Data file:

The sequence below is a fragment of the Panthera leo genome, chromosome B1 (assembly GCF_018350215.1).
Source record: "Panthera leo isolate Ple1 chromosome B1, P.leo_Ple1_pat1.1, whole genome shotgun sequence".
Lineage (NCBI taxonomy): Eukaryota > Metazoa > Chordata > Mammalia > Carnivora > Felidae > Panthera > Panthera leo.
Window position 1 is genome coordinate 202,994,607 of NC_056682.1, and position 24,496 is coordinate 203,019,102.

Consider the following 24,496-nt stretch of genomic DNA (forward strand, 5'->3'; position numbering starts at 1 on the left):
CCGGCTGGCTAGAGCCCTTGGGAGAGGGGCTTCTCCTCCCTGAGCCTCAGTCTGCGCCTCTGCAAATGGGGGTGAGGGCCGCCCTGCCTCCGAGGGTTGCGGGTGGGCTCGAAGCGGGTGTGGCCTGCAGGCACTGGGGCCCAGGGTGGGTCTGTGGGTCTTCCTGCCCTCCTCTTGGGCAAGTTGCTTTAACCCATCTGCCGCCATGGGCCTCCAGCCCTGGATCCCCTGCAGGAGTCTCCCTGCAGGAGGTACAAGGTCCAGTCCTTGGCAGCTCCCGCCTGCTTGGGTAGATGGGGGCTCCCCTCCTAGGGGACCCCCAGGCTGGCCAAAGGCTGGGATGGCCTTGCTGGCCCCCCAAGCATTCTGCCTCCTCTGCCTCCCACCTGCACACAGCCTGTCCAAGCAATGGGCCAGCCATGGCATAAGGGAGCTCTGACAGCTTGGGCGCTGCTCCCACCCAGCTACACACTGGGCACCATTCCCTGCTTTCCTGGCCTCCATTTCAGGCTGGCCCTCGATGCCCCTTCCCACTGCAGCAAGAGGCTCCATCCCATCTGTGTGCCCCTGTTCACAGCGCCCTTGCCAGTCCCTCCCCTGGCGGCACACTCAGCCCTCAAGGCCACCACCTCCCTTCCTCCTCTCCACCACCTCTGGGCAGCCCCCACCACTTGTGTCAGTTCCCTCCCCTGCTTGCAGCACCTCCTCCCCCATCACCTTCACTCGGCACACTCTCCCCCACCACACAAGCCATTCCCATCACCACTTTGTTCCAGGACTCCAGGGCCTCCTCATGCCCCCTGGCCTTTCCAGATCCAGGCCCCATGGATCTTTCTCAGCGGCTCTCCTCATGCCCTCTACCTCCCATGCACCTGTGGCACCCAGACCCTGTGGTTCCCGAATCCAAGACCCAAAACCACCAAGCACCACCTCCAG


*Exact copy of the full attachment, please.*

The sequence below is a fragment of the Panthera leo genome, chromosome B1 (assembly GCF_018350215.1).
Source record: "Panthera leo isolate Ple1 chromosome B1, P.leo_Ple1_pat1.1, whole genome shotgun sequence".
Lineage (NCBI taxonomy): Eukaryota > Metazoa > Chordata > Mammalia > Carnivora > Felidae > Panthera > Panthera leo.
Window position 1 is genome coordinate 202,994,607 of NC_056682.1, and position 24,496 is coordinate 203,019,102.

Consider the following 24,496-nt stretch of genomic DNA (forward strand, 5'->3'; position numbering starts at 1 on the left):
CCGGCTGGCTAGAGCCCTTGGGAGAGGGGCTTCTCCTCCCTGAGCCTCAGTCTGCGCCTCTGCAAATGGGGGTGAGGGCCGCCCTGCCTCCGAGGGTTGCGGGTGGGCTCGAAGCGGGTGTGGCCTGCAGGCACTGGGGCCCAGGGTGGGTCTGTGGGTCTTCCTGCCCTCCTCTTGGGCAAGTTGCTTTAACCCATCTGCCGCCATGGGCCTCCAGCCCTGGATCCCCTGCAGGAGTCTCCCTGCAGGAGGTACAAGGTCCAGTCCTTGGCAGCTCCCGCCTGCTTGGGTAGATGGGGGCTCCCCTCCTAGGGGACCCCCAGGCTGGCCAAAGGCTGGGATGGCCTTGCTGGCCCCCCAAGCATTCTGCCTCCTCTGCCTCCCACCTGCACACAGCCTGTCCAAGCAATGGGCCAGCCATGGCATAAGGGAGCTCTGACAGCTTGGGCGCTGCTCCCACCCAGCTACACACTGGGCACCATTCCCTGCTTTCCTGGCCTCCATTTCAGGCTGGCCCTCGATGCCCCTTCCCACTGCAGCAAGAGGCTCCATCCCATCTGTGTGCCCCTGTTCACAGCGCCCTTGCCAGTCCCTCCCCTGGCGGCACACTCAGCCCTCAAGGCCACCACCTCCCTTCCTCCTCTCCACCACCTCTGGGCAGCCCCCACCACTTGTGTCAGTTCCCTCCCCTGCTTGCAGCACCTCCTCCCCCATCACCTTCACTCGGCACACTCTCCCCCACCACACAAGCCATTCCCATCACCACTTTGTTCCAGGACTCCAGGGCCTCCTCATGCCCCCTGGCCTTTCCAGATCCAGGCCCCATGGATCTTTCTCAGCGGCTCTCCTCATGCCCTCTACCTCCCATGCACCTGTGGCACCCAGACCCTGTGGTTCCCGAATCCAAGACCCAAAACCACCAAGCACCACCTCCAG